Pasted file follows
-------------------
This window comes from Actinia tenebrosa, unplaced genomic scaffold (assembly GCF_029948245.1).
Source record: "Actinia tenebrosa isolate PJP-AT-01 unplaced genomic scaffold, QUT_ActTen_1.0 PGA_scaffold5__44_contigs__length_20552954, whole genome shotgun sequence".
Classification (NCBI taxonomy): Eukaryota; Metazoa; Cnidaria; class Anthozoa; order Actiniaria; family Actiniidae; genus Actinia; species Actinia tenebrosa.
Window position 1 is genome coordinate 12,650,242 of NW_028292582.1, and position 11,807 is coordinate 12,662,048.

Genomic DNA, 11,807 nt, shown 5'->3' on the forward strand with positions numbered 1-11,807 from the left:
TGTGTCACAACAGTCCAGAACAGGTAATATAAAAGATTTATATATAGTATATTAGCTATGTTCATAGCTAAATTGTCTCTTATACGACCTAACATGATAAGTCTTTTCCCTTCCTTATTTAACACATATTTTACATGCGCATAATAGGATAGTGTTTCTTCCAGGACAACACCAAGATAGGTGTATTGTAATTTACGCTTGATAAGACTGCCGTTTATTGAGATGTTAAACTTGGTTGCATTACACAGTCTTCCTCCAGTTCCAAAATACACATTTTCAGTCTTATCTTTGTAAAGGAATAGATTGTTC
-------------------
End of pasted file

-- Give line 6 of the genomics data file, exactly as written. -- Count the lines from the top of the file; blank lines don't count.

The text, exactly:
TGTGTCACAACAGTCCAGAACAGGTAATATAAAAGATTTATATATAGTATATTAGCTATGTTCATAGCTAAATTGTCTCTTATACGACCTAACATGATAAGTCTTTTCCCTTCCTTATTTAACACATATTTTACATGCGCATAATAGGATAGTGTTTCTTCCAGGACAACACCAAGATAGGTGTATTGTAATTTACGCTTGATAAGACTGCCGTTTATTGAGATGTTAAACTTGGTTGCATTACACAGTCTTCCTCCAGTTCCAAAATACACATTTTCAGTCTTATCTTTGTAAAGGAATAGATTGTTC